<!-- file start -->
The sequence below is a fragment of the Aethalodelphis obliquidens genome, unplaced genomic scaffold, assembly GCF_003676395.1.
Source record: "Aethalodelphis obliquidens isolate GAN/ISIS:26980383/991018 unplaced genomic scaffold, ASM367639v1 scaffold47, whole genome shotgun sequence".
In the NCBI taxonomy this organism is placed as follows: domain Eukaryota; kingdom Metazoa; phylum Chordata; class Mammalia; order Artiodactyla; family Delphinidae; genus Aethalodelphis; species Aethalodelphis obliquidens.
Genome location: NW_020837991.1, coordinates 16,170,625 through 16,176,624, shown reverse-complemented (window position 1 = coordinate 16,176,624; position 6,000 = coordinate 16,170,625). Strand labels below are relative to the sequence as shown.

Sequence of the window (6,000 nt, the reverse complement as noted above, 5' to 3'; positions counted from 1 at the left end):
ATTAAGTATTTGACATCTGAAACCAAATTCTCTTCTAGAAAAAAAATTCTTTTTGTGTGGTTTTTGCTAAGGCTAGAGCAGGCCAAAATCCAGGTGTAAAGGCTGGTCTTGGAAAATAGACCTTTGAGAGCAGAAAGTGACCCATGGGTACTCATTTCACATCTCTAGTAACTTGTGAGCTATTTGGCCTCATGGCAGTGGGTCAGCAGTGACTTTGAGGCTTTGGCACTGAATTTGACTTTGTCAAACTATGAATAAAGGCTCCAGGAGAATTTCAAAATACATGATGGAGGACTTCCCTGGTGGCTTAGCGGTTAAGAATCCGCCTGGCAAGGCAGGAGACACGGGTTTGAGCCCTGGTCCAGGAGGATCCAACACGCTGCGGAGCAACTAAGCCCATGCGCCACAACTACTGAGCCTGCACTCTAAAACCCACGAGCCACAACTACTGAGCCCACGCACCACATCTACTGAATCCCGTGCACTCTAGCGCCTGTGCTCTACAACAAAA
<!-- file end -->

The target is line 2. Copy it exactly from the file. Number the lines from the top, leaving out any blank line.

Source record: "Aethalodelphis obliquidens isolate GAN/ISIS:26980383/991018 unplaced genomic scaffold, ASM367639v1 scaffold47, whole genome shotgun sequence".